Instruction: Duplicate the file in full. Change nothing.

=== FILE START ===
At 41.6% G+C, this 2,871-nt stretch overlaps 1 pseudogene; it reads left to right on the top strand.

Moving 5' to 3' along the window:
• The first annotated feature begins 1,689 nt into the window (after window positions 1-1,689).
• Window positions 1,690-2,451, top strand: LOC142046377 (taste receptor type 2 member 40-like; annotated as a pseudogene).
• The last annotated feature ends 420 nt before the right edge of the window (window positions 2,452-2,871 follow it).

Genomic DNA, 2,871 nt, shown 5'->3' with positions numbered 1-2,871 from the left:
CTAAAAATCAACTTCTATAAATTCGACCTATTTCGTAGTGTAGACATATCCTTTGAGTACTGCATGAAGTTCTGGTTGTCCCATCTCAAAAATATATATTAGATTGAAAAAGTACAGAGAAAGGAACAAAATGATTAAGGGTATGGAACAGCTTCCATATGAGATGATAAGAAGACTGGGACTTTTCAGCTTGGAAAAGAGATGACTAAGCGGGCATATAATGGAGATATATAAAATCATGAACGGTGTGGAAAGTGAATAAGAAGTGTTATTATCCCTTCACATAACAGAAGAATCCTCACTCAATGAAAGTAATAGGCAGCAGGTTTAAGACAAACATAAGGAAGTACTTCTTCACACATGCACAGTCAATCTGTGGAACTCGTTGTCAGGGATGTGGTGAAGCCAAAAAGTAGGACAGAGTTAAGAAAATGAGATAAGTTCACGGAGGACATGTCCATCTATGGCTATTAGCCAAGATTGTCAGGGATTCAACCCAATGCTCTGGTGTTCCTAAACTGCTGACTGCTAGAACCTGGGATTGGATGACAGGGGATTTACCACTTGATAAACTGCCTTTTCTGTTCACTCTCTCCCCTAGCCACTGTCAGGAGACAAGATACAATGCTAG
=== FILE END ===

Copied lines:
At 41.6% G+C, this 2,871-nt stretch overlaps 1 pseudogene; it reads left to right on the top strand.

Moving 5' to 3' along the window:
• The first annotated feature begins 1,689 nt into the window (after window positions 1-1,689).
• Window positions 1,690-2,451, top strand: LOC142046377 (taste receptor type 2 member 40-like; annotated as a pseudogene).
• The last annotated feature ends 420 nt before the right edge of the window (window positions 2,452-2,871 follow it).

Genomic DNA, 2,871 nt, shown 5'->3' with positions numbered 1-2,871 from the left:
CTAAAAATCAACTTCTATAAATTCGACCTATTTCGTAGTGTAGACATATCCTTTGAGTACTGCATGAAGTTCTGGTTGTCCCATCTCAAAAATATATATTAGATTGAAAAAGTACAGAGAAAGGAACAAAATGATTAAGGGTATGGAACAGCTTCCATATGAGATGATAAGAAGACTGGGACTTTTCAGCTTGGAAAAGAGATGACTAAGCGGGCATATAATGGAGATATATAAAATCATGAACGGTGTGGAAAGTGAATAAGAAGTGTTATTATCCCTTCACATAACAGAAGAATCCTCACTCAATGAAAGTAATAGGCAGCAGGTTTAAGACAAACATAAGGAAGTACTTCTTCACACATGCACAGTCAATCTGTGGAACTCGTTGTCAGGGATGTGGTGAAGCCAAAAAGTAGGACAGAGTTAAGAAAATGAGATAAGTTCACGGAGGACATGTCCATCTATGGCTATTAGCCAAGATTGTCAGGGATTCAACCCAATGCTCTGGTGTTCCTAAACTGCTGACTGCTAGAACCTGGGATTGGATGACAGGGGATTTACCACTTGATAAACTGCCTTTTCTGTTCACTCTCTCCCCTAGCCACTGTCAGGAGACAAGATACAATGCTAG